Millions of Californians who cope with behavioral health conditions — mental illness or substance use disorders — rely on services and supports that are primarily provided by California’s 58 counties. Improving California’s behavioral health system is critical to ensure access to these services for all Californians, regardless of race, age, gender identity, sexual orientation, or county of residence.

In recent years, state policymakers have launched various initiatives to transform California’s behavioral health system with the goal of improving access for Californians. The most recent of these initiatives is Prop. 1. Last year, state policymakers passed, with strong support from Governor Gavin Newsom, Senate Bill 326 and Assembly Bill 531. Together, these bills placed Prop. 1 on the March 2024 ballot.

On March 5, 2024, California voters will vote on Prop. 1, a two-part measure that would 1) amend California’s Mental Health Services Act and 2) create a $6.38 billion general obligation bond. The bond would fund:

  • Behavioral health treatment and residential facilities,
  • Supportive housing for veterans and individuals at risk of or experiencing homelessness with behavioral health challenges.

This initiative presents beneficial aspects as well as potentially adverse consequences for Californians. This Q&A provides a high-level overview of Prop. 1, including how Californians with behavioral health conditions might be impacted by its passage as well as implications for the state budget.

Key Terms

Why Does Prop. 1 Matter for Californians?

Prop. 1 would impact how many Californians access mental health services and substance use disorder treatment in their communities. It would restructure a key funding source for county behavioral health services in ways that would increase housing supports but might adversely impact counties’ ability to provide behavioral health services.

The Mental Health Services Act (MHSA), which Prop. 1 would amend, accounts for about one-third of funding for county behavioral health services. The MHSA is essential in supporting services for Californians across different ages, addressing a spectrum of mild to severe behavioral health conditions.

Prop. 1 would also authorize a statewide bond to create mental health and substance use treatment beds, and housing with supportive services for unhoused Californians with behavioral health challenges. Increased supportive housing and access to treatment facilities is crucial for Californians. Capital funds accessed through the bond portion of Prop. 1 will slightly impact the state’s ability to make budgetary decisions year-to-year. However, the capacity of the state to issue future voter-approved bonds will decrease because California has a limited ability to finance bond measures.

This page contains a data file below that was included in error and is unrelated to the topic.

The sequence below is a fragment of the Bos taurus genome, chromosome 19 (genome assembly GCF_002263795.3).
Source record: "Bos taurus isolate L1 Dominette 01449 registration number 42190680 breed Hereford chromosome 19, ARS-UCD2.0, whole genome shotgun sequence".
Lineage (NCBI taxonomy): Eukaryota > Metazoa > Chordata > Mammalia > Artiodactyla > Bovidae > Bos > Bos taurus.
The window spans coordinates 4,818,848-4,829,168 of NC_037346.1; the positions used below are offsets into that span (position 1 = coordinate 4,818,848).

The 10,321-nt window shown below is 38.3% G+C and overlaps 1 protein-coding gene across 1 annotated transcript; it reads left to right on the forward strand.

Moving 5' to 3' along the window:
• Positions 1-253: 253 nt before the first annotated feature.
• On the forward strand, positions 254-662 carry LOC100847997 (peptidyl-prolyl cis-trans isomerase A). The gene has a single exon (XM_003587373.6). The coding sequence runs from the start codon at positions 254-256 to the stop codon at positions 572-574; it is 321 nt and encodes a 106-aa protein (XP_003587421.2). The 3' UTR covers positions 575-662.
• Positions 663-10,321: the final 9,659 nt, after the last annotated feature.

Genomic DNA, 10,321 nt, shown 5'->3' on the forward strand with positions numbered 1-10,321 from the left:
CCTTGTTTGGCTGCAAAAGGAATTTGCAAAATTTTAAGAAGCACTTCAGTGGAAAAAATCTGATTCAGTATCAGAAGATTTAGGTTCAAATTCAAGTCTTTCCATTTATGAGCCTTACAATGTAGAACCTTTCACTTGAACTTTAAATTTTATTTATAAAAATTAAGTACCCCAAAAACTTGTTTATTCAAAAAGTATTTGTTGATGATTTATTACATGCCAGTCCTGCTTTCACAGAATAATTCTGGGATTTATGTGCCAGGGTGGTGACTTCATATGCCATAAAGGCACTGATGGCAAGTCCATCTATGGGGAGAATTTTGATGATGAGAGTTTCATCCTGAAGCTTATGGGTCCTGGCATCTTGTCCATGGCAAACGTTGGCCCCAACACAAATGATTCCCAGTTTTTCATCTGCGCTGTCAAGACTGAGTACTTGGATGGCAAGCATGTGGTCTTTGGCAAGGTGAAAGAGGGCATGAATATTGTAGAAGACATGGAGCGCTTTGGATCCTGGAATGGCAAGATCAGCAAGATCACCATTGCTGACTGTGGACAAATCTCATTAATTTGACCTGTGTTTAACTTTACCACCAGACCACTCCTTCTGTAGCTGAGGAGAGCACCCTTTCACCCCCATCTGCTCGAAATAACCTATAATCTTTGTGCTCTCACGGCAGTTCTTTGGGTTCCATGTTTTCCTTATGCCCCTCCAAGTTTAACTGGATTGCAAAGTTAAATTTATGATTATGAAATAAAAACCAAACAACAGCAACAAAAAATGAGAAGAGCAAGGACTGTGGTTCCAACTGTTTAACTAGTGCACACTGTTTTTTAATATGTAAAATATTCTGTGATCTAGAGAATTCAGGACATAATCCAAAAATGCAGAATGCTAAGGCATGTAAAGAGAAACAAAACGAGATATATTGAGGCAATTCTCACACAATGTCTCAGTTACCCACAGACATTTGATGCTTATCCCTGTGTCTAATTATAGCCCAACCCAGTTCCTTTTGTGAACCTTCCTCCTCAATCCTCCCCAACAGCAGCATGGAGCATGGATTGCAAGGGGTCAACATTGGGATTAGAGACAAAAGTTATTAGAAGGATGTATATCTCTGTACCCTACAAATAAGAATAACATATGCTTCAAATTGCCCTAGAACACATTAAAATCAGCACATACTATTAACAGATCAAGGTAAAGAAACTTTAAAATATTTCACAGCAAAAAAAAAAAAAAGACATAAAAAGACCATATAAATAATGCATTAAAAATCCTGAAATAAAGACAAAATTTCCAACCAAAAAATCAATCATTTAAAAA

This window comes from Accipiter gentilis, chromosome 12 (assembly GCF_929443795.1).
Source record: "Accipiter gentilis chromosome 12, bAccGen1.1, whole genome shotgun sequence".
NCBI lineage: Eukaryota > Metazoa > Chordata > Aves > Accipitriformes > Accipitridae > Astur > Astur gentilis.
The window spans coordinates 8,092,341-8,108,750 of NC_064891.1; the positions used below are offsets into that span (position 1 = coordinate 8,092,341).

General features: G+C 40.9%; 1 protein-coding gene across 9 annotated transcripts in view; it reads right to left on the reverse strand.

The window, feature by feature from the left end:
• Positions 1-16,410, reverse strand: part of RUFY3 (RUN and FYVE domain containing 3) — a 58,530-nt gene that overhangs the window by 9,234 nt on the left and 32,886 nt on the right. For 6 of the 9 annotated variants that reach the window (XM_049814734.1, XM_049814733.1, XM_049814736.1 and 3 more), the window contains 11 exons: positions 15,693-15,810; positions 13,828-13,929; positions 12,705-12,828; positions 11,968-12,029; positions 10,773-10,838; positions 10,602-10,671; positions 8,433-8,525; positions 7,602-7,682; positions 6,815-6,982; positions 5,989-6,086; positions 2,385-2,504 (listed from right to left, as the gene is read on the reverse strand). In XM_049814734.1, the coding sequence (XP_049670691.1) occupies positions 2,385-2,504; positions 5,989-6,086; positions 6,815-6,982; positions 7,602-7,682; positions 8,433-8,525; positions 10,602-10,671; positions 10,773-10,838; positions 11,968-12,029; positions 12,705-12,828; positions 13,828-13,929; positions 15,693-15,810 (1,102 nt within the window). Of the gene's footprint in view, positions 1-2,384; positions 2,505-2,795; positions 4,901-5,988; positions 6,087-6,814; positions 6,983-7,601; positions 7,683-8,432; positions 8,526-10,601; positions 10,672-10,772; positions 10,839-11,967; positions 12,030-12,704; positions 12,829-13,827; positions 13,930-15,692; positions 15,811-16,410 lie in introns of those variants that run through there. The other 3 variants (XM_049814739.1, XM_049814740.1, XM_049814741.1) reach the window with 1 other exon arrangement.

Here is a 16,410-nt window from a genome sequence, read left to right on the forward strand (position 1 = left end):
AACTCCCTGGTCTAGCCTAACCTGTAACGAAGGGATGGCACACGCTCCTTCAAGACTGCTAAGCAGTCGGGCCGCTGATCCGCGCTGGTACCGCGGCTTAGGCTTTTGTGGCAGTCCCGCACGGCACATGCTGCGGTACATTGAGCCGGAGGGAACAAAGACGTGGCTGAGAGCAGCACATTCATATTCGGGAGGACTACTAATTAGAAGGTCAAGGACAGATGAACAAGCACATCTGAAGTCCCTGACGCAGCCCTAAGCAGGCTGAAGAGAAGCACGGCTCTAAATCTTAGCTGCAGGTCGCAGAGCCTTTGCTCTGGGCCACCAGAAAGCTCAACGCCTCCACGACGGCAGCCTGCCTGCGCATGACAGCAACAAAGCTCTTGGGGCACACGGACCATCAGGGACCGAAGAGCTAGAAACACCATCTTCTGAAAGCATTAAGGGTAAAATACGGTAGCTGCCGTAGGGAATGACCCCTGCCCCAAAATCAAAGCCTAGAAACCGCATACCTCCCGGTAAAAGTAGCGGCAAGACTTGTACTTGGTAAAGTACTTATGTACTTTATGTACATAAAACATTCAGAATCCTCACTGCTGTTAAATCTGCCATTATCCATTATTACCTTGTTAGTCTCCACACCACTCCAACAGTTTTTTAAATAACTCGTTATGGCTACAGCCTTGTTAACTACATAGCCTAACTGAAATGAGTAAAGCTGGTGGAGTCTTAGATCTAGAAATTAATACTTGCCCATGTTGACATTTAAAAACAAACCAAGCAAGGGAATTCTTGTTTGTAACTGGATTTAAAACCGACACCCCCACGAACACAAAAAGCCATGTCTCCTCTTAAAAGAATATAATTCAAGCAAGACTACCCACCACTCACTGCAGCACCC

Changes to the MHSA will impact a system that currently supports all Californians with behavioral health conditions. In contrast, the bond focuses on individuals with behavioral conditions who are at risk of or experiencing homelessness, which is a smaller portion of the unhoused population.

As thousands of Californians across the state experience the devastating effects of homelessness and barriers to behavioral health care, policymakers are asking Californians to consider if redirecting MHSA funds and authorizing a new general obligation bond is the right approach to addressing the state’s behavioral health and homelessness crises.

What Problem Is Prop. 1 Trying to Address?

Prop. 1 aims to support Californians who are most affected by severe behavioral health conditions (mental illness and substance use disorders) and homelessness. This initiative is designed to create designated funding for mental health services and housing or treatment units for people with behavioral health conditions who are or at risk of experiencing homelessness.

In early 2023, over 181,000 Californians were counted as experiencing homelessness — the traumatic effects of which can seriously harm individuals’ well-being. Research suggests the trauma of experiencing homelessness can cause people to develop mental health problems and worsen existing behavioral health challenges and coping behaviors like substance use.